Genocide Writ Small

A Holocaust story told—successfully—through puppet theater

Norway may not be the first place you'd set a Holocaust drama, but that's where Polish émigré Moritz Rabinowitz spent the 1930s as a successful tailor and clothing manufacturer. While enjoying relative safety there for a time, he was hardly complacent, using his local prominence to warn countrymen against the coming threat to Jews and Gentiles alike. His failure to leave Norway by 1940, though, when the Nazis invaded, left him a defenseless victim and a footnote to history.

That Rabinowitz's story now comes to America in the form of a 55-minute musical- comedy puppet show hardly diminishes it. Fabrik, a charming and disturbing creation of Wakka Wakka Productions (whose previous Norwegian-themed works include The Death of Little Ibsen), arguably communicates his life more compellingly than would any Spielbergian epic. A mustachioed mini-Rabinowitz, decked out in a Muppet-size double-breasted suit, greets us with a song and a soft-shoe, setting an optimistic tone before genocidal evil rears its ugly head, as it were, in the form of grotesque masks donned by the puppeteers towering above the tiny hero. (In one chillingly nightmarish sequence, a mask brings to life a caricatured cabalist out of The Protocols of the Elders of Zion.) Meticulous choreography of actors both human and inanimate, as well as cinematic touches like mock-overhead views and dream sequences, give Fabrik a size well beyond its spare set of nondescript cubes and platforms.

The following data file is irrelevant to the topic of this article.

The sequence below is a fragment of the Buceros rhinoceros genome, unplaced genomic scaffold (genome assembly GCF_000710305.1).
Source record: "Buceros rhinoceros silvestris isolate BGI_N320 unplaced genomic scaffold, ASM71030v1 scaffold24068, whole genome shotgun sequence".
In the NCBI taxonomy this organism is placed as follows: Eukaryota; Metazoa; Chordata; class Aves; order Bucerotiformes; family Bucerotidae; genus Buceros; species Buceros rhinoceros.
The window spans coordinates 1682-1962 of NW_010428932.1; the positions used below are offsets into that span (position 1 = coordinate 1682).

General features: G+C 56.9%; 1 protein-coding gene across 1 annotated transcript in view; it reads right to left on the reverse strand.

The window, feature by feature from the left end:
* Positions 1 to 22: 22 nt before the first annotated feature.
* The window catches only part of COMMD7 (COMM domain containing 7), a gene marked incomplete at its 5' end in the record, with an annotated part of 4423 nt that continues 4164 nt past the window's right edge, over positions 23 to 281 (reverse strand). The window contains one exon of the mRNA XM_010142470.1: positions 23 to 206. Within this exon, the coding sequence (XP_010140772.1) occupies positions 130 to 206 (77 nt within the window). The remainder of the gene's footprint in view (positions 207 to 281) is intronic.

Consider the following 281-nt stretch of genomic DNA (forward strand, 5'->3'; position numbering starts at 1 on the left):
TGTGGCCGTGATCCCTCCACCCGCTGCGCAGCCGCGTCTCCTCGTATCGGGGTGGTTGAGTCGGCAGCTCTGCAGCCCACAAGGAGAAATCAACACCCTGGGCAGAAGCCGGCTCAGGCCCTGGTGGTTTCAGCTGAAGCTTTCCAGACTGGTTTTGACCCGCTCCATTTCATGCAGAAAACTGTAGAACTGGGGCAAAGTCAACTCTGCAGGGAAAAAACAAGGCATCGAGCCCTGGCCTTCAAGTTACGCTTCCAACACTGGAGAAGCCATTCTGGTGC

It also helps that David Arkema, Kirjan Waage, and Gwendolyn Warnock—operating bunraku-style in full view, cloaked in black suits and fedoras—are bright and funny actors in their own right, voicing and physicalizing a broad palette of types with great nuance.

Details

Fabrik: The Legend of M. Rabinowitz
By Wakka Wakka Productions
Urban Stages
259 West 30th Street
212-352-3101

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Fabrik is not for children. But by showing us tragedy through the prism of a children's theater, Wakka Wakka (like Art Spiegelman in his Maus books) opens up avenues of emotion beyond sanctimony, challenging us—as in its deliberately tasteless rendering of a concentration-camp cabaret—to laugh along with the defiant laughter of the persecuted.

 
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